Hackers finally became businessmen. Actually, they became more like mobsters, so let’s rephrase that: hackers finally realized that they could use their “special skills” and “special powers of persuasion” to make money. And they’re doing it in droves.
Their favorite tactic is now ransomware – they silently enter your computer and take all of your files hostage: digital photos of your wedding, wills, contracts, diaries, music, the video of your little girl’s first steps … all of it. Then they leave a ransom note in the middle of your screen:
Transfer $500 (or $1,000, or $10,000 …) to them immediately, and they’ll give you the password to get your files back. Otherwise, your files are gone.
Fighting Ransomware: Don’t Pay the Ransom!
Ransomware is spreading like wildfire for one reason: it works. Now that we’ve shifted our lives to the digital realm, precious memories that used to live on paper and prints and film now exist as a fragile sequence of 1s and 0s, as ephemeral as a stream of electrical current, and effortless to alter.
Bring on a hacker who knows how to encrypt data, and every important file you own could get locked down right under your nose. The hacker doesn’t even need to remove them from your machine. Without the “encryption key” your files will end up completely inaccessible.
In fact, it doesn’t even take a savvy hacker. The code necessary to pull off this heist floats freely around the Internet. Any 12 year-old with the slightest bit of tech savvy (i.e. all of them) can start exploiting innocent people for money without even knowing what they’re doing. And when no skills + no effort = big money, it’s easy to see why the ransomware trend is spiking quickly.
Now that you see the ugly realities, hopefully you’re asking the pertinent question: How can I protect myself against a ransomware attack? Answer: it’s pretty easy, actually. And it has nothing to do with Google Drive (or OneDrive or DropBox). And we’ll explain how in just a second.
But first, as a society, our only hope to eliminate ransomware attacks altogether is to refuse to make the payout. If there’s no profit in the game, the incentive disappears. But in order to refuse to make the payout, you must be prepared. So let’s learn how …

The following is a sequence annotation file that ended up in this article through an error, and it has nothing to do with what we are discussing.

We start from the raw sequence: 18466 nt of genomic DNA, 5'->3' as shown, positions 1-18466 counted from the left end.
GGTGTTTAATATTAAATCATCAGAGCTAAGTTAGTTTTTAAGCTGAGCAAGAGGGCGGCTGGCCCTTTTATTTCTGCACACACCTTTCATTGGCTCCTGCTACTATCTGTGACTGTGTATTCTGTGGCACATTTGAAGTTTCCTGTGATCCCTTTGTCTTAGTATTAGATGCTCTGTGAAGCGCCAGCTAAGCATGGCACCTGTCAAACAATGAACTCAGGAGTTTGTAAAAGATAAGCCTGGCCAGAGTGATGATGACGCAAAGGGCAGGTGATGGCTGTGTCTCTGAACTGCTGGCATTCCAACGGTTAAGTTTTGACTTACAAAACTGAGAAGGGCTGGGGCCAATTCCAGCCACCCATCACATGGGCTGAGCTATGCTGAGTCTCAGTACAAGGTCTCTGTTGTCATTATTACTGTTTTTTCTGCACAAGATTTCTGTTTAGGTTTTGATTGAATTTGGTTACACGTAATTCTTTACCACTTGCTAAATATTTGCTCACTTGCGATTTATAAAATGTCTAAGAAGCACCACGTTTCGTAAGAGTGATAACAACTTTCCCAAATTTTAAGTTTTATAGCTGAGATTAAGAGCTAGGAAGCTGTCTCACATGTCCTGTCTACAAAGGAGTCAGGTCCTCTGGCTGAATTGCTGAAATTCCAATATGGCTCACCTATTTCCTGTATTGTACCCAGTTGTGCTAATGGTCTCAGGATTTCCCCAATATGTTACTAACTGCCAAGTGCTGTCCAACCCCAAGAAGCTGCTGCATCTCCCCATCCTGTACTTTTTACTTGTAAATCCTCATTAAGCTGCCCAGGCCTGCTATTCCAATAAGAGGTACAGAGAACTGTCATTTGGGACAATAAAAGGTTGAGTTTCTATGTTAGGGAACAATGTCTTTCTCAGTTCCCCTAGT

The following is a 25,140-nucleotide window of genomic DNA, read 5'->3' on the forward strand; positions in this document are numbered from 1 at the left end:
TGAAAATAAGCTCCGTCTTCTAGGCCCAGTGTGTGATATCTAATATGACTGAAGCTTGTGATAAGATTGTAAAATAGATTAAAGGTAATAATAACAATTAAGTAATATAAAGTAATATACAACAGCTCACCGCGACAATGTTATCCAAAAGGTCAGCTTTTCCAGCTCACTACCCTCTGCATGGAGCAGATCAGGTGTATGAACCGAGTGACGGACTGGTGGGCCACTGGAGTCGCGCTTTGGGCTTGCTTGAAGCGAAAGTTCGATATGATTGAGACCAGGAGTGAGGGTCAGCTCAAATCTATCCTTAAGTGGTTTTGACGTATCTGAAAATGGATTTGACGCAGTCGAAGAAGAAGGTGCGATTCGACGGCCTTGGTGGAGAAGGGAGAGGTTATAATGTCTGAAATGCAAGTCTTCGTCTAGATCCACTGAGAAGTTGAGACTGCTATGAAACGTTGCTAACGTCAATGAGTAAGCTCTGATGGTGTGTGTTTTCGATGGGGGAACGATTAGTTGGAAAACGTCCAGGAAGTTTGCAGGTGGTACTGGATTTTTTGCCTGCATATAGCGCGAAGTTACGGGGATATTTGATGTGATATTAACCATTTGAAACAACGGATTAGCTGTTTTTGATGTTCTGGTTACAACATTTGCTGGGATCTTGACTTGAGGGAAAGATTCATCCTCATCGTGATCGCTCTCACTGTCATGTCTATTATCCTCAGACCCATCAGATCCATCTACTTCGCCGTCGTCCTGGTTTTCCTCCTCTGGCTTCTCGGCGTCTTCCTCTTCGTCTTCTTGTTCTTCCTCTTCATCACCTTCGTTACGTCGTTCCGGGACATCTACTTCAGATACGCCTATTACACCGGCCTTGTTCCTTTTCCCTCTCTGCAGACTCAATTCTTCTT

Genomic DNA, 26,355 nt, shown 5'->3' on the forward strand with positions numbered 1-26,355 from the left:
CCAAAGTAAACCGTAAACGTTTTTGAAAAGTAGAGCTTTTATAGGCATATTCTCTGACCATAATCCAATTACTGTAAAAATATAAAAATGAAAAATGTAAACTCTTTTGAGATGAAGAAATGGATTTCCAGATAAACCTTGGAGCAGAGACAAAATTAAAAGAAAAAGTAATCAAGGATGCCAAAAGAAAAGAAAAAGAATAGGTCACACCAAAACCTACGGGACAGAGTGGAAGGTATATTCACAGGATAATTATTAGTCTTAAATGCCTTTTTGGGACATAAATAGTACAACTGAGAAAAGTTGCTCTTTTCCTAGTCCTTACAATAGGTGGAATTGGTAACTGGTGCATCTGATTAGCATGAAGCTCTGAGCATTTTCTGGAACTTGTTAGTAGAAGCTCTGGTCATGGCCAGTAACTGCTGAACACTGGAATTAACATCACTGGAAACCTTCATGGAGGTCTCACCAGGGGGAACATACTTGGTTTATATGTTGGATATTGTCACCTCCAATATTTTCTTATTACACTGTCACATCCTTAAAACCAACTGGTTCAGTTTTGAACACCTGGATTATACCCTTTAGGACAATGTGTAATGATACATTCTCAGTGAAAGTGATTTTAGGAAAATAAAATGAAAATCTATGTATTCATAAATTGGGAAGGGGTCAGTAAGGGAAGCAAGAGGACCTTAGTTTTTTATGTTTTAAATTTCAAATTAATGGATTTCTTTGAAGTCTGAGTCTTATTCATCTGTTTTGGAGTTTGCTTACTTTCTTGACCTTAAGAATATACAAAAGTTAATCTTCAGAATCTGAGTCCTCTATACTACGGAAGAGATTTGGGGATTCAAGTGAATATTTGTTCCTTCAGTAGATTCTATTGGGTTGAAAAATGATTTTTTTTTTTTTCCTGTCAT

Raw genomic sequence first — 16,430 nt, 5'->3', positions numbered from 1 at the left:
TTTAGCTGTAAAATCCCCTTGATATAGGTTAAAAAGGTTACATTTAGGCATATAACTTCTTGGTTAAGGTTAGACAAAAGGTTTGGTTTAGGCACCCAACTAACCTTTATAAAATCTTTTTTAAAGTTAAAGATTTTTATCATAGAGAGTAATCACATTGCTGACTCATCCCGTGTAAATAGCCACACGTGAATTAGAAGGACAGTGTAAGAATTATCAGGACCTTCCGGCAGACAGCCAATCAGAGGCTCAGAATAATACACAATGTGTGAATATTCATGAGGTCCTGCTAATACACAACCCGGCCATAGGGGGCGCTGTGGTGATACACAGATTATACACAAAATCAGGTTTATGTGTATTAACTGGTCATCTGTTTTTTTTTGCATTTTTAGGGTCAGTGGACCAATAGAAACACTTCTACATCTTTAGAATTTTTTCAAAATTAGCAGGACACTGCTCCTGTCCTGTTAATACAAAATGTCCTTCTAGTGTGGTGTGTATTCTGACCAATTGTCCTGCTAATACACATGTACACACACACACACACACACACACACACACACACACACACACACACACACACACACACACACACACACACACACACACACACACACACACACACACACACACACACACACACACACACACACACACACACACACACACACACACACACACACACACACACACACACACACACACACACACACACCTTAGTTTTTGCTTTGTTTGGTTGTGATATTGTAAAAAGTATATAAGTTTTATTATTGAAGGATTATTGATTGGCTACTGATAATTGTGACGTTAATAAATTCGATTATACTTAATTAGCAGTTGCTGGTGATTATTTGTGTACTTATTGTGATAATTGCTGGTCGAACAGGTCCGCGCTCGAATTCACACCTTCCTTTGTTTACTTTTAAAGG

Ransomware Preparedness Step 1: Don’t Let it on Your Machine
The days of brute-force attacks against computers are waning. It requires too much knowledge for most would-be hackers and too much effort. So how do they get in these days? Easy: they knock. Why assault the castle walls when users are happy to open the front gate?
How does this happen? Through email. They send out a legitimate-looking email message with a link. When you click that link, it downloads their virus onto your machine. And from there, they have total control. One of their first acts will be sending out an email from your account to all of your contacts asking them to click a link. It looks legitimate because it’s from you, so they click away. And thus the virus spreads.
So your first defense against ransomware is to never click a link in an email unless you are positive it’s legitimate. There are a few things about email we’d do well to keep in mind:
- That hot little gal in the email flashing lots of skin doesn’t actually want to meet up. She’s a greasy, 16 year-old hacker.
- Facebook videos don’t come over email. They show up on Facebook.
- FedEx never emails you if they can’t deliver a package. They’ll leave a note on your door or call. Just ask yourself, “How would they have my email address?”
- The IRS isn’t going to notify you about audits or refunds through email. They use certified mail so they can have proof of delivery.
- You don’t have a long-lost, dead uncle with millions of dollars, and no attorney will ever reach out through email. Again, ask yourself: “How would they have my email address?” and “Is this sort of business typically handled through email?”